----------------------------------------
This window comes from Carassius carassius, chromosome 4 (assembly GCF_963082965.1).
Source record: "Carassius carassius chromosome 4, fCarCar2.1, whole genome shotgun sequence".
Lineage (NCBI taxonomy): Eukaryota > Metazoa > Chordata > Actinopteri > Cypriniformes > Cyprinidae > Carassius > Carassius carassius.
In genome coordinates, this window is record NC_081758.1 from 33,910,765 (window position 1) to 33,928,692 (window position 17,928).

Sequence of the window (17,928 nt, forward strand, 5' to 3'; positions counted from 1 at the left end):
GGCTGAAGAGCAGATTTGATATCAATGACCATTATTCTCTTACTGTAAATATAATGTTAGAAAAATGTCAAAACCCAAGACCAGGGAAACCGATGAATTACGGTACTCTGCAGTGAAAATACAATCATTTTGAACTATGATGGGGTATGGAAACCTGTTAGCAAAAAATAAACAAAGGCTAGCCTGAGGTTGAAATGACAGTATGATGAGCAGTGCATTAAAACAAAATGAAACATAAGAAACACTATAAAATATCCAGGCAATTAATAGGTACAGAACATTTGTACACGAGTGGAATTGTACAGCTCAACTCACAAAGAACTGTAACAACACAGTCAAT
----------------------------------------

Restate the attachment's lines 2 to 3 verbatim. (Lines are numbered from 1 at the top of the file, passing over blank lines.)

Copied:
Source record: "Carassius carassius chromosome 4, fCarCar2.1, whole genome shotgun sequence".
Lineage (NCBI taxonomy): Eukaryota > Metazoa > Chordata > Actinopteri > Cypriniformes > Cyprinidae > Carassius > Carassius carassius.